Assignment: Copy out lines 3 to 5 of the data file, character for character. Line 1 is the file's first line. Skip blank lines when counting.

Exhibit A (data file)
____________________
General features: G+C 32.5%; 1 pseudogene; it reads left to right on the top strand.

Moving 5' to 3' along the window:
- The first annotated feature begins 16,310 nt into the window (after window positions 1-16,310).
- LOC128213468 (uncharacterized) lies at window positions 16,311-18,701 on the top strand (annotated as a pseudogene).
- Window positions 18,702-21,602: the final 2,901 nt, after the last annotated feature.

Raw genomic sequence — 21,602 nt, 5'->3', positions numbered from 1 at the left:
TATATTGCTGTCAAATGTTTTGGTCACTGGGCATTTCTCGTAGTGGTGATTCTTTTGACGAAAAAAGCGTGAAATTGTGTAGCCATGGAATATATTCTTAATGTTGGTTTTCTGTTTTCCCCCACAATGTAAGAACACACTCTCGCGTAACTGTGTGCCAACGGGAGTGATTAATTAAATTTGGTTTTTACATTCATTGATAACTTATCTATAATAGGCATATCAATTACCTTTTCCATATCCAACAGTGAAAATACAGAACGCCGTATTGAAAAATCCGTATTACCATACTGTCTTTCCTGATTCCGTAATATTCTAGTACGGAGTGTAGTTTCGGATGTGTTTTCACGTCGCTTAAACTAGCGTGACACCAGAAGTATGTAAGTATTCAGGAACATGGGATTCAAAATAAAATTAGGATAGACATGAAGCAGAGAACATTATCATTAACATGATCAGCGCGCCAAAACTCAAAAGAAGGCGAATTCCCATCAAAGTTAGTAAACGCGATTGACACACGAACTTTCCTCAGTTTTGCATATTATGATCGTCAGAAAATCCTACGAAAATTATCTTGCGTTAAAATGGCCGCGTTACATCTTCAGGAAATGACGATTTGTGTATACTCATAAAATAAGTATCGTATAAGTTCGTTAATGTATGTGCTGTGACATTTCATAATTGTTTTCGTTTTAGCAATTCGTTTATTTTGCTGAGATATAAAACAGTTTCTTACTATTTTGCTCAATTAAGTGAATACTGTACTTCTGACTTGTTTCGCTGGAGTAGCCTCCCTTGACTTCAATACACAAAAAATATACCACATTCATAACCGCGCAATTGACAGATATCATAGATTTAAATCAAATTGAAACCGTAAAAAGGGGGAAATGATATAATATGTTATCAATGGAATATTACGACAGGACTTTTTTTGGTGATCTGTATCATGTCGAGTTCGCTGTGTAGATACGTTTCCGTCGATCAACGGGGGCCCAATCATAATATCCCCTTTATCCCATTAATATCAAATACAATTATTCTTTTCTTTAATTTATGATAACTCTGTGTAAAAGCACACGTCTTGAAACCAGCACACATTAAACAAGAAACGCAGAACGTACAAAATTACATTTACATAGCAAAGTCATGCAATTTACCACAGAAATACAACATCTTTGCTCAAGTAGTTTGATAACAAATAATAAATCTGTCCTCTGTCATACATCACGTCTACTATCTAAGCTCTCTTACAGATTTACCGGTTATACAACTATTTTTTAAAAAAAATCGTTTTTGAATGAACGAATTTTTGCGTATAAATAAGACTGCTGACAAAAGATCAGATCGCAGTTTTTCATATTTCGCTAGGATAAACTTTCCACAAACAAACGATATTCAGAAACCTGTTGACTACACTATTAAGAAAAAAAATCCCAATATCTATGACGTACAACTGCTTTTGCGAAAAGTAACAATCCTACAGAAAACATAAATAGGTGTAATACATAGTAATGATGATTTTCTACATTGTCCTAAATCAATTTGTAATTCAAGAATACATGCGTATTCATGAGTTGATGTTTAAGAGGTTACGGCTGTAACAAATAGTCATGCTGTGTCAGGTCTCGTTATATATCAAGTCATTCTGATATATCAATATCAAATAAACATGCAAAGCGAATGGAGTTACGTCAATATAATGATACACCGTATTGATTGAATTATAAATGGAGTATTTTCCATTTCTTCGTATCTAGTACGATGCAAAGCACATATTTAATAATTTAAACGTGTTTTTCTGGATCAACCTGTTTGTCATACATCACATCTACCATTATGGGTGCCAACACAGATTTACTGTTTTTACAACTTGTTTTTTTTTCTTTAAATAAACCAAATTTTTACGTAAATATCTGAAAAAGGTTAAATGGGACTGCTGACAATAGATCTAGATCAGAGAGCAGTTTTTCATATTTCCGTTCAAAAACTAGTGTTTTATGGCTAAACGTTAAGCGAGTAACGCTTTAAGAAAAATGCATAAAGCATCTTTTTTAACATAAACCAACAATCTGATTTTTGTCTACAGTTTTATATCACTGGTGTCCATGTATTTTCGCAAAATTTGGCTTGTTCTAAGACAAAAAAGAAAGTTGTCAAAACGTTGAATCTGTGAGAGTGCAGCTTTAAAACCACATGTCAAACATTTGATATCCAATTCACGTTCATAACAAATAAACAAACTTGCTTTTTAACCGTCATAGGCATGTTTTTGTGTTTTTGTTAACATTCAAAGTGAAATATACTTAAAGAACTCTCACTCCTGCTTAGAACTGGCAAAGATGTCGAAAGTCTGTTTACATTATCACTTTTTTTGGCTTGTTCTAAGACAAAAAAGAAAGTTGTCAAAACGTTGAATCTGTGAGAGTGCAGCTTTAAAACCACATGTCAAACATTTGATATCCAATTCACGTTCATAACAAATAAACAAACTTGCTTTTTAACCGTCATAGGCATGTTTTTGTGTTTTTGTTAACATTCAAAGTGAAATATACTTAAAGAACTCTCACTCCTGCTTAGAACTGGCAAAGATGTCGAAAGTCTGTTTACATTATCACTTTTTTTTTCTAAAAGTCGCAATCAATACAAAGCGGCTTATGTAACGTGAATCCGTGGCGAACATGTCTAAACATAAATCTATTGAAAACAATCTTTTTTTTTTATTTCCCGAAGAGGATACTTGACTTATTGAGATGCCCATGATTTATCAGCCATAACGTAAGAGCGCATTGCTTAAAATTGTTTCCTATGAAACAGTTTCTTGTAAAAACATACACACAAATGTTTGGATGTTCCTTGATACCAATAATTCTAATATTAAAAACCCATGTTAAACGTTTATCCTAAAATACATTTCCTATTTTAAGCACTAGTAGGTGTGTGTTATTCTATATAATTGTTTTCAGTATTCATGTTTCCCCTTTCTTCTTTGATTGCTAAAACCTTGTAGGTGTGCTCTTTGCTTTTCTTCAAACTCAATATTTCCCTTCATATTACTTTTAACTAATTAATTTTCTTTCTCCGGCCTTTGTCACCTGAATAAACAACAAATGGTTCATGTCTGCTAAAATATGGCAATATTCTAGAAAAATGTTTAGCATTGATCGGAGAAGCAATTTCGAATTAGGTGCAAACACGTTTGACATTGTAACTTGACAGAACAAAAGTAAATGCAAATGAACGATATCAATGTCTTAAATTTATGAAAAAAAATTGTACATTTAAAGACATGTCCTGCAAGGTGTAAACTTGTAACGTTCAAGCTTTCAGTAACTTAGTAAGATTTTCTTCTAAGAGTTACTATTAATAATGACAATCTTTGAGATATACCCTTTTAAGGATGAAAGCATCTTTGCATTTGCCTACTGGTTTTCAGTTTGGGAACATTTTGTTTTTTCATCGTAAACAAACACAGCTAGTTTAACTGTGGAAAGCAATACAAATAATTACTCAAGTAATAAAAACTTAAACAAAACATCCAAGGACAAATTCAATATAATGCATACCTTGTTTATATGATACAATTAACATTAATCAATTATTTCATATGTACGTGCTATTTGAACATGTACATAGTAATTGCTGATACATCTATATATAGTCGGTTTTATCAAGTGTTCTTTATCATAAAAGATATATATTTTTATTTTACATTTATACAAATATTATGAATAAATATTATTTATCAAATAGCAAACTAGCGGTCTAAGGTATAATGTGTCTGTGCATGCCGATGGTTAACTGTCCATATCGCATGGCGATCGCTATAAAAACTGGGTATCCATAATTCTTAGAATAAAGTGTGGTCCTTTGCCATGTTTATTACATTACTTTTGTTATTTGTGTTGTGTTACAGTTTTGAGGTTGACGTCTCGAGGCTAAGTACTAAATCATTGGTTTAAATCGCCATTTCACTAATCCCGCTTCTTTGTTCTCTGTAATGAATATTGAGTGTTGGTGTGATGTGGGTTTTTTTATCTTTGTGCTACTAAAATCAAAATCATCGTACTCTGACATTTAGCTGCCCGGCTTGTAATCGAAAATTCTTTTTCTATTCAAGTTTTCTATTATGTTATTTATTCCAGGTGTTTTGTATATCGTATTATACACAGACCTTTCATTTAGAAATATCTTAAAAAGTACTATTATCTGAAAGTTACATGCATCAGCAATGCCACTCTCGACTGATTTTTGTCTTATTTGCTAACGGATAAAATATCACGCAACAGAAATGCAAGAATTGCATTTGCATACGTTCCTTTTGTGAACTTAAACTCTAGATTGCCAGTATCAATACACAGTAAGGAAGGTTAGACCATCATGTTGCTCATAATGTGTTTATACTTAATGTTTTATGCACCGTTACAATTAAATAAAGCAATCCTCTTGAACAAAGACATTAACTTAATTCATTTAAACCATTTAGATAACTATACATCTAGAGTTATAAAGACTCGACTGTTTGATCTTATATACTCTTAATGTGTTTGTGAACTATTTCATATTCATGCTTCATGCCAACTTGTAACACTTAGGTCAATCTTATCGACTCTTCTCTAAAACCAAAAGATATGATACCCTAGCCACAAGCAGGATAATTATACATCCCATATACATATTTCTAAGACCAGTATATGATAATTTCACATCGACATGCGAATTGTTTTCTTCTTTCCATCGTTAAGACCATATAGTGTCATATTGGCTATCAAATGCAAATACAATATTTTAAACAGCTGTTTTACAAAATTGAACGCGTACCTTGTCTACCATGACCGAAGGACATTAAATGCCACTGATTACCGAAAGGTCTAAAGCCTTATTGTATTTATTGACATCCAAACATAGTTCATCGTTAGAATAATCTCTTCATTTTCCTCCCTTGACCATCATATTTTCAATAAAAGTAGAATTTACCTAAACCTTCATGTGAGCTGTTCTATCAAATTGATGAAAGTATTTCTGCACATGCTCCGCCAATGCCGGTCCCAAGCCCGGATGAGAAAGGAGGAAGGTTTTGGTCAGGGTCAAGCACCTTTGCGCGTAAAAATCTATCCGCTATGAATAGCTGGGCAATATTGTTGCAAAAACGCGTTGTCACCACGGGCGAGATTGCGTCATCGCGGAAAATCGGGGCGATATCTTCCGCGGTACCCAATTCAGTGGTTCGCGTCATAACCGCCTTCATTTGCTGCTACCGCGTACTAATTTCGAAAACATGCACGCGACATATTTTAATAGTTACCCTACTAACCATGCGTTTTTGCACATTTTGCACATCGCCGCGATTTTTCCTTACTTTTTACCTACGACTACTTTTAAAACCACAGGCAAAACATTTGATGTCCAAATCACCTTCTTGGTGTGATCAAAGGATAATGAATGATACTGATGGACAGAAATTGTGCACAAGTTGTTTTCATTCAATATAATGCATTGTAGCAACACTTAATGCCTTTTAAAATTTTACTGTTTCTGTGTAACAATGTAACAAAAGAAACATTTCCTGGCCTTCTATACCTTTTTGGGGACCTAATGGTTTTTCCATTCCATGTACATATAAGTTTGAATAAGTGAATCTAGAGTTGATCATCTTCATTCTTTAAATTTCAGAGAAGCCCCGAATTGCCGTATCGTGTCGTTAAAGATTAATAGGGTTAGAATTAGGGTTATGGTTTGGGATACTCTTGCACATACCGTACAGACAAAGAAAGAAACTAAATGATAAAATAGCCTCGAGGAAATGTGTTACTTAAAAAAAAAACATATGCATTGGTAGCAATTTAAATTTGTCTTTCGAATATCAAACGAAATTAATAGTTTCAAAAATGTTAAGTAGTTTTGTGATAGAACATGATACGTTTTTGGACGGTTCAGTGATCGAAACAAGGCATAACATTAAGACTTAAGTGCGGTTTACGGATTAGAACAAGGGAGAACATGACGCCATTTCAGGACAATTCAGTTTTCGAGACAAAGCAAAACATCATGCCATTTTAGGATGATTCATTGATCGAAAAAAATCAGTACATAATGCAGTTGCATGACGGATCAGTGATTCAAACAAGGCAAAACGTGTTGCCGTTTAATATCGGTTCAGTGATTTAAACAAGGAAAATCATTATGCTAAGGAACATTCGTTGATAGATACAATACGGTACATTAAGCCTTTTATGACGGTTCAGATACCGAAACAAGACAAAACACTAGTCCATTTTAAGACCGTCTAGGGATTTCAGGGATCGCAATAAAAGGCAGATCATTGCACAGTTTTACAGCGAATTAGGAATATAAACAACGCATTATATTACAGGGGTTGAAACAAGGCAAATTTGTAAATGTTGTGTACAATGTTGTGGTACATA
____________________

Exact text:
- The first annotated feature begins 16,310 nt into the window (after window positions 1-16,310).
- LOC128213468 (uncharacterized) lies at window positions 16,311-18,701 on the top strand (annotated as a pseudogene).
- Window positions 18,702-21,602: the final 2,901 nt, after the last annotated feature.